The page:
GS-2, International Relations, Uncategorized

India Exits RCEP

Recently, India decided to opt-out of the 16-nation Regional Comprehensive Economic Partnership (RCEP) trade deal. India held that it will not become part of RCEP until “significant outstanding issues” are resolved.

The RCEP negotiations were kick-started during the 21st ASEAN Summit in Cambodia in November 2012 and all participating countries sought to finalise and sign a deal by 2020.

What is RCEP?

  • The Regional Comprehensive Economic Partnership (RCEP) is a trade deal that was being negotiated between 16 countries.
  • They include the 10 Association of Southeast Asian Nations (ASEAN) members (Brunei, Cambodia, Indonesia, Laos, Malaysia, Myanmar, the Philippines, Singapore, Thailand, and Vietnam) and the six countries with which the bloc has free trade agreements (FTAs) — India, Australia, China, Korea, Japan, and New Zealand.
  • The RCEP is billed to be the “largest” regional trading agreement. The countries involved account for almost half of the world’s population, contribute over a quarter of world exports, and makeup around 30% of the global Gross Domestic Product.

Reasons for India’s Withdrawal

Unfavourable Balance of Trade

  • Though trade has increased post-FTA with South Korea, ASEAN countries and Japan, imports have risen faster than exports from India.
  • According to a paper published by NITI Aayog, India has a bilateral trade deficit with most of the member countries of RCEP.

Dumping of Chinese Goods

  • India has already signed FTAs with all the countries of RCEP except China.
  • This is the major concern for India, as after signing RCEP cheaper products from China would have flooded the Indian market.

Non-acceptance of Auto-trigger Mechanism

  • In order to deal with the imminent rise in imports, India had been seeking an auto-trigger mechanism.
  • Auto-trigger Mechanism would have allowed India to raise tariffs on products in instances where imports cross a certain threshold.
  • However, other countries in the RCEP were against this proposal.

Protection of Domestic Industry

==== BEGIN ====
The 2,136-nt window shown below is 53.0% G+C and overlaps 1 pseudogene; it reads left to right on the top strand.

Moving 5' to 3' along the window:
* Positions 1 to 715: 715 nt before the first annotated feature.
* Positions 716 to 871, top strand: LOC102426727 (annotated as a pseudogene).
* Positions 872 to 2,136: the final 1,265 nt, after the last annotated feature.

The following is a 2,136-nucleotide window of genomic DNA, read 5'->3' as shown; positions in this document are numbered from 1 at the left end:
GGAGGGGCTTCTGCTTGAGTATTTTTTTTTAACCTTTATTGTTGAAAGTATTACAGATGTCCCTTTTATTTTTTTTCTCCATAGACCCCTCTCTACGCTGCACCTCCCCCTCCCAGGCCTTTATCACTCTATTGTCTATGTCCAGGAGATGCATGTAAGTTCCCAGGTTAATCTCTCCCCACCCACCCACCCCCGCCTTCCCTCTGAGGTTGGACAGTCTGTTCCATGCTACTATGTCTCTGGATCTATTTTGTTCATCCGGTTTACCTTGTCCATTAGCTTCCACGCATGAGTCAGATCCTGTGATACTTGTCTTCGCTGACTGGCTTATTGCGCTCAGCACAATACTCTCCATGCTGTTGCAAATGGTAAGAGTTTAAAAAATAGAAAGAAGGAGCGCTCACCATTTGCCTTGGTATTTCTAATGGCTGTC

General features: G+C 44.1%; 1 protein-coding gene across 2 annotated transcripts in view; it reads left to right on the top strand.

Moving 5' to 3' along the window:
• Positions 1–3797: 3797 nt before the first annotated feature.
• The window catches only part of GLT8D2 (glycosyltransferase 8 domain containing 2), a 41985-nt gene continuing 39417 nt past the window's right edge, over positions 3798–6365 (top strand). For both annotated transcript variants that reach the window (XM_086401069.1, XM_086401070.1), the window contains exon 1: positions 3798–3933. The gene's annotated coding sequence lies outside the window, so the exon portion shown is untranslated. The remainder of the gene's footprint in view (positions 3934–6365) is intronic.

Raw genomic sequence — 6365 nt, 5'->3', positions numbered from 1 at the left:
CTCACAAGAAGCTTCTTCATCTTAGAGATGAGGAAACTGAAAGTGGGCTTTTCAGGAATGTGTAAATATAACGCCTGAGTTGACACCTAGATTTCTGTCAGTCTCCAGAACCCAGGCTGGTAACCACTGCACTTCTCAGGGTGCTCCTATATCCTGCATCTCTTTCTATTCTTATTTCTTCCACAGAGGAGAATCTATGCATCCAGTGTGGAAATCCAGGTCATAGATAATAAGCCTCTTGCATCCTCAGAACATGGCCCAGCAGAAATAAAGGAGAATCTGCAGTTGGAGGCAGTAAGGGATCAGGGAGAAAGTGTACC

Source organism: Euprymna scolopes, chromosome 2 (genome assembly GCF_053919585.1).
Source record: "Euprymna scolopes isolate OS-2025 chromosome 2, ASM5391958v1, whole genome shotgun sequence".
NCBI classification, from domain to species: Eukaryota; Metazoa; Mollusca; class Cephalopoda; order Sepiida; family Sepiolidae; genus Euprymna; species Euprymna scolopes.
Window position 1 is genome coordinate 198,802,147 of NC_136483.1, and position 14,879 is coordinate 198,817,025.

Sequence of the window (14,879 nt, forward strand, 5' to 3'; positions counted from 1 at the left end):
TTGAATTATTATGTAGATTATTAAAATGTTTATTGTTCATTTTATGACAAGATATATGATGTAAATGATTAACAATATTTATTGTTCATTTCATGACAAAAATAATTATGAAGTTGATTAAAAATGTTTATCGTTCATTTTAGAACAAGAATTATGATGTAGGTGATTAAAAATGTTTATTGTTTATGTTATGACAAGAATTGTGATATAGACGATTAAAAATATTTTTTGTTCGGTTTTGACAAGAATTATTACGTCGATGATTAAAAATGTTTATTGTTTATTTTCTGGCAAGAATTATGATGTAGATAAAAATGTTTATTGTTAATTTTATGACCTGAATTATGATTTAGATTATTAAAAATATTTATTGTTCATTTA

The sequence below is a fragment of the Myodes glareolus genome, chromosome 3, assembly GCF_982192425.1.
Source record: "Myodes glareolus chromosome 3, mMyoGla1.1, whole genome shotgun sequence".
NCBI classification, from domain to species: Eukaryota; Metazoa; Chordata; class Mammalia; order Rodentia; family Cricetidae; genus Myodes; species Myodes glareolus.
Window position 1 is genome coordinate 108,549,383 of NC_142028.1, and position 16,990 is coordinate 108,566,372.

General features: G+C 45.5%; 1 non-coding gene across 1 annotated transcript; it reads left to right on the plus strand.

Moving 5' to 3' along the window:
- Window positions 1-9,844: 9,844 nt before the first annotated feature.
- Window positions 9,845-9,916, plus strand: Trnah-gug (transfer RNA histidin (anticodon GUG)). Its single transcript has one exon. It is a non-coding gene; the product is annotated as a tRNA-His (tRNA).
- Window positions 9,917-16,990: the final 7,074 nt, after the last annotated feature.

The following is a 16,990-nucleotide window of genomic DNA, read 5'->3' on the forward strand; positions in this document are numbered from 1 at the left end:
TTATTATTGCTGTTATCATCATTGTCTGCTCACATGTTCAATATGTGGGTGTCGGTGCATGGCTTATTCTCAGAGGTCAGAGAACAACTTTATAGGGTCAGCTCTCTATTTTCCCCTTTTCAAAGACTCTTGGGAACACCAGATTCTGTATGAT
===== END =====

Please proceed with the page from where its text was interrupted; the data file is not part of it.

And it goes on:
• India had also reportedly expressed apprehensions on lowering and eliminating tariffs on several products like dairy, steel etc.
    • For instance, the dairy industry was expected to face stiff competition from Australia and New Zealand.
    • Currently, India’s average bound tariff for dairy products is on average 35%.
    • The RCEP binds countries to reduce that current level of tariffs to zero within the next 15 years.

Lack of Consensus on Rules of Origin

  • India was concerned about a “possible circumvention” of rules of origin.
  • Rules of origin are the criteria used to determine the national source of a product.
  • Current provisions in the deal reportedly do not prevent countries from routing, through other countries, products on which India would maintain higher tariffs.

Implications of India’s Exit of RCEP

  • Exiting RCEP, India can still keep a check on China’s dumping of goods in India. However, from needles to the turbine, Chinese goods are all over the Indian market.
  • Refraining from RCEP will provide protection to the Indian domestic industry from cheap imports.
  • RCEP is a China-backed trade deal, signing it without India will further strengthen China’s economic power. It will affect India’s neighbourhood as China already tries to influence the region through its deep pockets.
  • India envisages becoming a manufacturing hub. However, staying out of the RCEP reduces opportunities for trading with these countries, which together account for roughly a third of global trade.
    • Manufacturing today requires greater integration with global supply chains.
    • Signing the agreement would have signalled an embrace of freer trade, which could have aided in the shift of companies out of China to India.
  • India’s exit of RCEP may also affect India’s Act East policy.
  • India should have used this as an opportunity to push through contentious but necessary reforms that would boost competitiveness.

Way Forward

  • India needs to work on reforms and frame policies to prepare the economy for facing global competition. This can be done by:
    • Easing land acquisition
    • Reforming Labor laws
    • Bridging Infrastructure deficit
  • India should take note of China’s devaluing its currency for maintaining the cost competitiveness of its exports. A devalued Rupee vis-à-vis Dollar will increase the cost competitiveness of Indian exports.
  • Though the RCEP is billed to be the “largest” regional trading agreement, India should make necessary reforms and negotiate judiciously to get into RCEP.

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